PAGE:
By Andrea Thompson
Watching the movie “Brian Banks” is…awkward. To some extent, it’s a classic sports underdog movie, but the struggles Brian Banks had to overcome are anything but conventional. As the movie continually points out, he’s exceptional. And he is, in more ways that this movie is aware of.
Based on a true story, which the movie is quick to point out with dramatic music (uh oh), the title character, played by Aldis Hodge, muses on his great love for football, which he was on track to play professionally until he was stopped in his tracks at 16 years old. It’s how he was stopped that would make anyone pause; Banks was falsely accused of rape by a classmate.
After some bad legal advice leads to jail time and some years struggling to navigate the conditions of his parole (and having to register as a sex offender), Banks struggles to simply find a job while simultaneously fighting to clear his name and reclaim his life. He also repeatedly writes the Innocence Project and asks them to take his case. Refusing to give up even after they reject him, Banks goes to meet with the lawyers on the project in person, first convincing them to give him advice, then take him on, and finally, actively fight for him.
It’s impossible not to get invested in just how much Banks had to overcome, from his poverty-stricken childhood and the various legal road blocks that threaten to end his fight before it even begins. Banks wasn’t imprisoned, so he was not a priority for the Innocence Project, and since he took a plea rather than going to trial, he needs completely new evidence rather than simply using what was already discovered. He also has to stay sane in jail, especially when he’s put in solitary. Banks even took the initiative and managed to record his accuser recanting her confession.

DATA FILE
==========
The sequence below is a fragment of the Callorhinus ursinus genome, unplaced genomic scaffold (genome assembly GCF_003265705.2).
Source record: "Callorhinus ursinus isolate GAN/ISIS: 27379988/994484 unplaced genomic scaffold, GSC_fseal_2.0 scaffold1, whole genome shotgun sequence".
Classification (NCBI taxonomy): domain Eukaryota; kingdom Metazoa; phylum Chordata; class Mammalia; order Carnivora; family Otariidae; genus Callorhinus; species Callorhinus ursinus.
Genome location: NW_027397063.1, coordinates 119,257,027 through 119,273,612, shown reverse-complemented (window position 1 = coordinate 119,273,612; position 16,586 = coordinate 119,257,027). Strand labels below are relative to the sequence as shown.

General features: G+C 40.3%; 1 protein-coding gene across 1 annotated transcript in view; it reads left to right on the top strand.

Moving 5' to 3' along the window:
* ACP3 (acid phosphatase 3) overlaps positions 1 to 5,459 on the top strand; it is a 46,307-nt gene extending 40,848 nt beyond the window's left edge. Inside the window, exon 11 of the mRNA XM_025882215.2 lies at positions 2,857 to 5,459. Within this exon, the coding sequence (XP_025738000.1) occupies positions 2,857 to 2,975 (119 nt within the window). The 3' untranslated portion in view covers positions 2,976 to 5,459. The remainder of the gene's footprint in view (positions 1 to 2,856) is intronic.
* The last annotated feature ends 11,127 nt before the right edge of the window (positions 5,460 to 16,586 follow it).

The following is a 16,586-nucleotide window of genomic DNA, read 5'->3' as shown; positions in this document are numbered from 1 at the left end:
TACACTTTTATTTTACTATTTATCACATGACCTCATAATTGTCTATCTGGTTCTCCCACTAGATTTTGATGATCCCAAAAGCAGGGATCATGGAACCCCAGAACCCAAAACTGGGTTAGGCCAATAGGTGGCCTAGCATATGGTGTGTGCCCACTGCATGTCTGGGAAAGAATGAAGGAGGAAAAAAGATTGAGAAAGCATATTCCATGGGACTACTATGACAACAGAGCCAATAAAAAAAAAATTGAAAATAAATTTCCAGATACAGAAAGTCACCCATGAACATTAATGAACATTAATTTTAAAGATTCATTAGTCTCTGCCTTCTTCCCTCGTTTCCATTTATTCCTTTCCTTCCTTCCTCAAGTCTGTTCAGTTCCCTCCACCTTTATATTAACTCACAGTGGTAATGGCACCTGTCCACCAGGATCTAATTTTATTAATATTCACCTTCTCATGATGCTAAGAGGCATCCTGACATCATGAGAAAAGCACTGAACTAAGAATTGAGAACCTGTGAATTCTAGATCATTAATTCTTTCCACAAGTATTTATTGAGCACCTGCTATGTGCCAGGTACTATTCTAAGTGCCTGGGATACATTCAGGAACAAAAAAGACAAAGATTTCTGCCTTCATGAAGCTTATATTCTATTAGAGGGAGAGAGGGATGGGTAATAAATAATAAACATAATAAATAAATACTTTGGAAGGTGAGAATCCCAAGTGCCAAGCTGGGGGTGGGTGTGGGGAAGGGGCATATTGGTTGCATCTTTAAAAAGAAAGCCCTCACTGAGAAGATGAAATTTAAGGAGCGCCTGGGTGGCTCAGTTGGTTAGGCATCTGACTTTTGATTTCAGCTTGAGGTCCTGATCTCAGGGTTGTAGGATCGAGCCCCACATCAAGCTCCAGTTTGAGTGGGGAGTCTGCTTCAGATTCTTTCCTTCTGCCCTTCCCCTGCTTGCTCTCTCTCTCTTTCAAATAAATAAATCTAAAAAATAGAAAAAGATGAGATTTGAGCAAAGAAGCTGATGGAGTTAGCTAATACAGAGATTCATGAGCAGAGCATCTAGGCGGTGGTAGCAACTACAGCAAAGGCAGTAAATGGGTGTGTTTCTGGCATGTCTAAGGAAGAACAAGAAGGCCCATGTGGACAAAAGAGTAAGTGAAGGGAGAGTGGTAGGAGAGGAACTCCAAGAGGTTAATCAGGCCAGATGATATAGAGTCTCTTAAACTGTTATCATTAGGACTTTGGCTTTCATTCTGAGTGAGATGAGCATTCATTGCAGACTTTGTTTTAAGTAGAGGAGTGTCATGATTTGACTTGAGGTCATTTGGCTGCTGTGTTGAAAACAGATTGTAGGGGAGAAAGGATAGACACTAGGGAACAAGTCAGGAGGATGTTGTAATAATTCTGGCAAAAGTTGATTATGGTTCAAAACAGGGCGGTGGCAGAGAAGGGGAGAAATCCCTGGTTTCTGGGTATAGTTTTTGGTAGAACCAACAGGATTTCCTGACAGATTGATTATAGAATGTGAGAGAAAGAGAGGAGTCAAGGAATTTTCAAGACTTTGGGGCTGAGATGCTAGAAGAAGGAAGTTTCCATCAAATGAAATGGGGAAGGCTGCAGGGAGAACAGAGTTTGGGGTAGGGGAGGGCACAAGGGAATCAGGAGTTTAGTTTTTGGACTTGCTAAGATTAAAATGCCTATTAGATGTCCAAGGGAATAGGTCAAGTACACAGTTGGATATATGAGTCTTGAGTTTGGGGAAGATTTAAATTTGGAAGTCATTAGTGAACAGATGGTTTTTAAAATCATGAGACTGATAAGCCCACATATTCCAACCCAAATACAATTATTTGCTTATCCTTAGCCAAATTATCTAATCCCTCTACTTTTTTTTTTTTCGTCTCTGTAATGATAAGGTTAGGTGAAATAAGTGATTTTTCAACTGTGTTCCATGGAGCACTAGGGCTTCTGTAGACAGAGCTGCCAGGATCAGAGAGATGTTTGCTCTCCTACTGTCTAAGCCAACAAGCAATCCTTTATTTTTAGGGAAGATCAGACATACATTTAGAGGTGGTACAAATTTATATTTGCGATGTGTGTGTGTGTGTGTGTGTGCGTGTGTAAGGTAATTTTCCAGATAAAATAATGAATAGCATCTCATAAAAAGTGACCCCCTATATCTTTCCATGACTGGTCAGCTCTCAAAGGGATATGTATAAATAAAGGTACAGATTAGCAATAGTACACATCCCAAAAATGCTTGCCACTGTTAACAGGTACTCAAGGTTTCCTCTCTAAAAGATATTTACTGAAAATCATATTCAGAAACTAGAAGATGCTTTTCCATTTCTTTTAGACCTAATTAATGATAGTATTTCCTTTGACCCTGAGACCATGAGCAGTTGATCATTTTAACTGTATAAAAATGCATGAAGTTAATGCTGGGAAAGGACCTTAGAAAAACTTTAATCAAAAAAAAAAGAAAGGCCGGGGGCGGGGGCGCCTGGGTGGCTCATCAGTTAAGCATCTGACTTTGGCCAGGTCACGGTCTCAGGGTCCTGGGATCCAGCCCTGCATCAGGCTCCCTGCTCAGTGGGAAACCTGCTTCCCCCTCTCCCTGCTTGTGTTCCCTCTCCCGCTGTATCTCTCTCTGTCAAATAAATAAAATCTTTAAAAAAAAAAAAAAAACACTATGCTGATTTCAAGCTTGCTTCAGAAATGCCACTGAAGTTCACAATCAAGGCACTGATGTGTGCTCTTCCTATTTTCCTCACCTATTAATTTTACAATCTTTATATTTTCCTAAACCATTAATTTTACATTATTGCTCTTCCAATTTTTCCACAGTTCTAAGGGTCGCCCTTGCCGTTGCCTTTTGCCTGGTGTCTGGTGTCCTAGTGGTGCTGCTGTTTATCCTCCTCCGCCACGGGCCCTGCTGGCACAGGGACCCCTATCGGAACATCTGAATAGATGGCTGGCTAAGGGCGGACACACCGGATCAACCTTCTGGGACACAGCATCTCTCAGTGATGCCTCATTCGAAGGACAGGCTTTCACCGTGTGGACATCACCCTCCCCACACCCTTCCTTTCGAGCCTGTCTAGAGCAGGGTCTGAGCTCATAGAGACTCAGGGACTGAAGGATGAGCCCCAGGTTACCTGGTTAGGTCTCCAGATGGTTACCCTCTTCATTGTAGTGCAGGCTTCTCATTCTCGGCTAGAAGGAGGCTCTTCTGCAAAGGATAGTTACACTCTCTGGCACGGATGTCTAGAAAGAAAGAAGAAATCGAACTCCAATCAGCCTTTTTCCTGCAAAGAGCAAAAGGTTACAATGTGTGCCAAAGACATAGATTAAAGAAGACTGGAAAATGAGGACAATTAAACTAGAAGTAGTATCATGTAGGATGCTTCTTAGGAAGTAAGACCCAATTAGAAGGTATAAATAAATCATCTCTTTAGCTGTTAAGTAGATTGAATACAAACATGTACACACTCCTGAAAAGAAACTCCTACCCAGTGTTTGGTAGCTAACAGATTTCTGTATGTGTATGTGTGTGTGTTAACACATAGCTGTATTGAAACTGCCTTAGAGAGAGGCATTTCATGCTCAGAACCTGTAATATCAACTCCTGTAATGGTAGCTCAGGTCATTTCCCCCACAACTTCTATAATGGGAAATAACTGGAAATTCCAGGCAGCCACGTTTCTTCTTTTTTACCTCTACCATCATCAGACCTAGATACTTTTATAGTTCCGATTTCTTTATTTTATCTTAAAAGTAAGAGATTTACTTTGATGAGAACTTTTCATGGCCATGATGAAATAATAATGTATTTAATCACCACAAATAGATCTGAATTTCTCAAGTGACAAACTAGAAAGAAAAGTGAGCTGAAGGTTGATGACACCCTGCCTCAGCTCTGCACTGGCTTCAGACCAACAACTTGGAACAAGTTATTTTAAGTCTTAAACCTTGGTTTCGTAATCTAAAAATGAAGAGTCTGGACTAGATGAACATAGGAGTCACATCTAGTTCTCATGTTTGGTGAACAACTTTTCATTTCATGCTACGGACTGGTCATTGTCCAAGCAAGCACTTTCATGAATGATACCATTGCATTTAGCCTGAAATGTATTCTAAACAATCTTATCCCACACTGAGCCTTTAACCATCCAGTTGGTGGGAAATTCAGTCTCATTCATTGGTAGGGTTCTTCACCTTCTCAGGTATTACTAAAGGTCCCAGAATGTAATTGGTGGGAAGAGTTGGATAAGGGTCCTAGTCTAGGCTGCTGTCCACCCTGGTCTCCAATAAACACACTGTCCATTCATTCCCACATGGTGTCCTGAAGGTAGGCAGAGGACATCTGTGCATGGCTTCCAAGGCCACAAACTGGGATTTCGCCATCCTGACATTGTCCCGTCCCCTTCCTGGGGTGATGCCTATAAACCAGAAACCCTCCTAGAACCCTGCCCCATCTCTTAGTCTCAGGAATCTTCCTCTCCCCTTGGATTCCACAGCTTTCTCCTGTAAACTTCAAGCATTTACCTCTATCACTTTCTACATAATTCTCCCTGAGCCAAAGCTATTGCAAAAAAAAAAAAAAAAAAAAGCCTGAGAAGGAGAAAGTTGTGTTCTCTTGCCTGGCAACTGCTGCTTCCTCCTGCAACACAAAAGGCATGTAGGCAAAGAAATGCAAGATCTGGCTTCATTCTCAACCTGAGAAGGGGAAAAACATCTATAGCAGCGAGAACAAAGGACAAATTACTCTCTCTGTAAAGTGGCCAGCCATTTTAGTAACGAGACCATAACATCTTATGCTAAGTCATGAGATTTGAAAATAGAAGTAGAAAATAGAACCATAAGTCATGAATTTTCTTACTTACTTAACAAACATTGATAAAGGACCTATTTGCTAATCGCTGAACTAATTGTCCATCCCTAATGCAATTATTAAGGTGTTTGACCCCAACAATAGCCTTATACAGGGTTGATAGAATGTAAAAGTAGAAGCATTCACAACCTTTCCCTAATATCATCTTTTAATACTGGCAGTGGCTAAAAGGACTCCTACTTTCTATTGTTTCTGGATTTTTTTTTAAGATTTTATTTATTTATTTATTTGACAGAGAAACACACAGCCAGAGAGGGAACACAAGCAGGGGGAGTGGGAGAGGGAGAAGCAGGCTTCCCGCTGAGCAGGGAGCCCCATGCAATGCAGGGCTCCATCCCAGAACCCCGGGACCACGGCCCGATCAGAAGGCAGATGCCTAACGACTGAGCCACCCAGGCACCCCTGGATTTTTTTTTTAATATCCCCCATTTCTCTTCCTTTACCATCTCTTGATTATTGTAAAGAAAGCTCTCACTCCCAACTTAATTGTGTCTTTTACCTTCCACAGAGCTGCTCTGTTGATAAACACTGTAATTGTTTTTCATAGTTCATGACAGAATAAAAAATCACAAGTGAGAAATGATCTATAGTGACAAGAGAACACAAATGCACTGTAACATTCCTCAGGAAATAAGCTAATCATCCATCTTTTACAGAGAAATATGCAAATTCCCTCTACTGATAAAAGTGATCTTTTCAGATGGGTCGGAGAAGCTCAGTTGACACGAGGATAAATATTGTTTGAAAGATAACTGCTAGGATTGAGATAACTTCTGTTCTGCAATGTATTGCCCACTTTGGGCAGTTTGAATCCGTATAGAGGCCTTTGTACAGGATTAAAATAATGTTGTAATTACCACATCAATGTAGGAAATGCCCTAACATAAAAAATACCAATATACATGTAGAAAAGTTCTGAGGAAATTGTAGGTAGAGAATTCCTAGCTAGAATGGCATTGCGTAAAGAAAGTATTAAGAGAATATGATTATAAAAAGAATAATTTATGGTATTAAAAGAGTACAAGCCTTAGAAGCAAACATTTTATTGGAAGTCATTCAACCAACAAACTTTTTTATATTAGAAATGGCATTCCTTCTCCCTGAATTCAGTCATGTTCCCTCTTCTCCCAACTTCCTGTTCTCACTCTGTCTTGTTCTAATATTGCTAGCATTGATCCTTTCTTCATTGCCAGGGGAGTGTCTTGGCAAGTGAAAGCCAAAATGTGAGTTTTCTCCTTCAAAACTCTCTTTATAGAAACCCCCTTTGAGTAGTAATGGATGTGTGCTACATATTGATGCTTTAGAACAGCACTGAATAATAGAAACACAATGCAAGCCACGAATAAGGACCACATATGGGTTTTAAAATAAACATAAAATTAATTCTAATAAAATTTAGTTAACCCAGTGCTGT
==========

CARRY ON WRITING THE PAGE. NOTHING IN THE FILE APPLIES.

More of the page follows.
Except. Except. Well, there was going to be misgivings about this film being released during the #MeToo Era, wasn’t there? That the film would fully embrace Brian’s perspective and his struggles is natural, even admirable. However, this type of story demands more, and what the movie doesn’t say is far more noteworthy than what it does. It doesn’t mention that the percentage of false rape accusations are not only incredibly low, the conviction rate for them is even lower. It limits its empathy for what many women have gone through to one scene, where Banks’s love interest Karina (Melanie Liburd) reveals she was raped in college, and how devastating the aftermath was for her.
Even if there’s little to no doubt of Brian’s innocence, it’s hard not to wince as his accuser is subjected to the kinds of questions which are used to discredit actual victims, as the men questioning her ask just what she expected to happen when she went off alone with Brian, why she didn’t shout, etc. It also doesn’t help that Brian and the people assisting him are all easily identifiable as various levels of middle class while his accuser and his family are…not so much, let’s just say.
Yes, Brian Banks suffered a terrible injustice, and he proved himself to be exceptional not just for his athletic prowess, but the strength of character it took to fight for the truth over a period of years. The performances are also incredible, and help to elevate this movie above the simplistic melodrama it would otherwise be, although it also depicts faith and how it can be a bedrock for those in pain more respectfully than most mainstream films are typically capable of. It’s all in service of someone who deserves to be vindicated, but it shouldn’t have to come at the expense of so many other victims.